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Creative financing

Musician Corin Raymond could have gone on a shopping spree with his fans' Canadian Tire money; instead he used it to pay the cost of recording his band's new CD

Hey there, time traveller!
This article was published 3/4/2013 (1601 days ago), so information in it may no longer be current.

If you intend to go around referring to something you did as a "caper," you'd better have a darned good story to back it up.

Corin Raymond was most definitely involved in a caper, and as a result he's got a pretty fabulous yarn that he's more than happy to spin for anyone who'll listen.

Corin Raymond was born in Winnipeg and covers numerous local acts on his new double disc, Paper Nickels.

Corin Raymond was born in Winnipeg and covers numerous local acts on his new double disc, Paper Nickels.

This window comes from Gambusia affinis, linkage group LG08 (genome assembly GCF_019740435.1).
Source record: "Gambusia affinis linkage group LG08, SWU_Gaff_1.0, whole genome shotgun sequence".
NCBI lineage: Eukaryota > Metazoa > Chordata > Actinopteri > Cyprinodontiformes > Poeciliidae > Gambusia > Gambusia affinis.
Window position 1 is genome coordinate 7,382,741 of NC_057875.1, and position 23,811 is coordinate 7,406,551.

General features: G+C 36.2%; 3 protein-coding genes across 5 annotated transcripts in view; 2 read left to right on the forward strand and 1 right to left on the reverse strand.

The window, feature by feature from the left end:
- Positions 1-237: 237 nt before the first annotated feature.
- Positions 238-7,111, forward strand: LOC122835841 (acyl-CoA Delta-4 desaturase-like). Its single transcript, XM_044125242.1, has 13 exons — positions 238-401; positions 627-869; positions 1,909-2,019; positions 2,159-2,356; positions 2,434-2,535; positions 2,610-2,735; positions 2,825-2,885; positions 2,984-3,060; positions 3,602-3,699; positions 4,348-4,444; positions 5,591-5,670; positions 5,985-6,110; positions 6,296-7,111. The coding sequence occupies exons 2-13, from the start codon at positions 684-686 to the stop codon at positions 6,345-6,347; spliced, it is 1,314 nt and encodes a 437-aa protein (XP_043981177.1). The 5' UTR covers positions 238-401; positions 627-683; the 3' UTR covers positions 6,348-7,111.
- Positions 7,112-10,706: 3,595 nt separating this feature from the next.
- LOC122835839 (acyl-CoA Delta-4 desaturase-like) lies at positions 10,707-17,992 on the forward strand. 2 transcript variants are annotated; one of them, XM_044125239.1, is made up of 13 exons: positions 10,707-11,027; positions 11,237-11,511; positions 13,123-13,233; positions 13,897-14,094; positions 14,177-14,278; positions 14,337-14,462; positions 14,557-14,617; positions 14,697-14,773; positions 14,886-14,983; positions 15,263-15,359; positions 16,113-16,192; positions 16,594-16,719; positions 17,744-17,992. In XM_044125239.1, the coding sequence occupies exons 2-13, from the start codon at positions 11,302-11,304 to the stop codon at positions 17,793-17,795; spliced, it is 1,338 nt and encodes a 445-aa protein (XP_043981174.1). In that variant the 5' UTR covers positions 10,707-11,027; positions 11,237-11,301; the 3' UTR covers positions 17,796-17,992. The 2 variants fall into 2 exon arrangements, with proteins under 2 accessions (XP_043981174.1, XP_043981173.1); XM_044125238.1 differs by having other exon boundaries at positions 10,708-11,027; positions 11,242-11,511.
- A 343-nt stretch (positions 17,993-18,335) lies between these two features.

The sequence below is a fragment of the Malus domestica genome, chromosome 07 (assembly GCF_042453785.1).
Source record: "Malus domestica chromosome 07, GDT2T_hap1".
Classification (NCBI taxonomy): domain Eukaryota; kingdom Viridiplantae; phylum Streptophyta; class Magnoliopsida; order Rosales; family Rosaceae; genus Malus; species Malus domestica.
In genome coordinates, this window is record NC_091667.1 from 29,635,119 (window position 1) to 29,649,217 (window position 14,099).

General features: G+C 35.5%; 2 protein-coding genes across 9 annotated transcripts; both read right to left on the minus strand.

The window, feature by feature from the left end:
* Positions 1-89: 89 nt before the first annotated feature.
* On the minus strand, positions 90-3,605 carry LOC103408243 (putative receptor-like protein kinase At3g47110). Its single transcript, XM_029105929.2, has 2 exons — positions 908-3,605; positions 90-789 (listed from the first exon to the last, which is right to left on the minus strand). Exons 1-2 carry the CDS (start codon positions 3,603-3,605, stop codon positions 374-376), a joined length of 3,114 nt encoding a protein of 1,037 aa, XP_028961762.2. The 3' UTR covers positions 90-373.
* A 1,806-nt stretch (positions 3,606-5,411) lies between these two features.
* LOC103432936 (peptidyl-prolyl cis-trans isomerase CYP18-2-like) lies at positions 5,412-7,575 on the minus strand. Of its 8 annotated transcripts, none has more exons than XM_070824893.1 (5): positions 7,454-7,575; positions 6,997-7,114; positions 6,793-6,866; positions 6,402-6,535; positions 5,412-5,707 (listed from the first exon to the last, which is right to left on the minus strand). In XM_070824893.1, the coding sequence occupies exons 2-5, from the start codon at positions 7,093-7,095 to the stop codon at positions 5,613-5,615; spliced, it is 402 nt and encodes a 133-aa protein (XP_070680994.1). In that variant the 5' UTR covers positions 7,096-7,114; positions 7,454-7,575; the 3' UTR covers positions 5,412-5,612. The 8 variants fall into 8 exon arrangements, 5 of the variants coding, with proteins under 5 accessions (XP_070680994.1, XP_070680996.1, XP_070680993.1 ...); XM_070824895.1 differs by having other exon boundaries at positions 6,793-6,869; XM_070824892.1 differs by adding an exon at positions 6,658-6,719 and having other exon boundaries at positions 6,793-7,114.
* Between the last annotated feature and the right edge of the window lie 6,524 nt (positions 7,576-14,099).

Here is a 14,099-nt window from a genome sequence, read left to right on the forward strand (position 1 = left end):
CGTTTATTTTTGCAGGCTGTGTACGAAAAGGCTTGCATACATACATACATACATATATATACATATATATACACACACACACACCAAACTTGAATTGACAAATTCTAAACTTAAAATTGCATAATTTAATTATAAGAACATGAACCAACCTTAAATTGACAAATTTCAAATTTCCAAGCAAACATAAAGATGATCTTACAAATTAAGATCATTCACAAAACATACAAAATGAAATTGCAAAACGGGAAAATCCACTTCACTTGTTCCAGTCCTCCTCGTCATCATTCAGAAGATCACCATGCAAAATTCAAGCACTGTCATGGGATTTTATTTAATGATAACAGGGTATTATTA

The story, which has actually been elevated to legendary status in some corners of the Canadian folk-music world, has to do with a plan to record a CD, a dream of paying tribute to this country's great unknown songwriters, a serendipitous outpouring of fan support, and a hockey bag full of multi-coloured promotional bills from a well-known national auto-parts department store.

That's right, it's The Great Canadian Tire Money Caper.

"It just kind of happened; I didn't really think of any of it," explains Raymond, who, along with his band, the Sundowners, will give the aptly titled CD Paper Nickels its official Winnipeg launch on Friday, April 5 and Saturday, April 6, at Times Change(d) High and Lonesome Club. "I mean, you could have hired the best publicists in the world, paid them a million dollars, sat them down for a month and they wouldn't have come up with this. It's just one of those things."

The Caper has its roots in Raymond's 2011 tour through Alberta and the Yukon, when he started performing a tune called Don't Spend It Honey, which he'd co-written with Winnipegger Rob Vaarmeyer. Its lighthearted lyrics -- "Don't spend it honey/not the Canadian Tire money/we saved it so long/we saved it so long..." -- inspired audiences to start rooting through their wallets and purses for whatever denominations of the odd-coloured promotional bills they had on hand.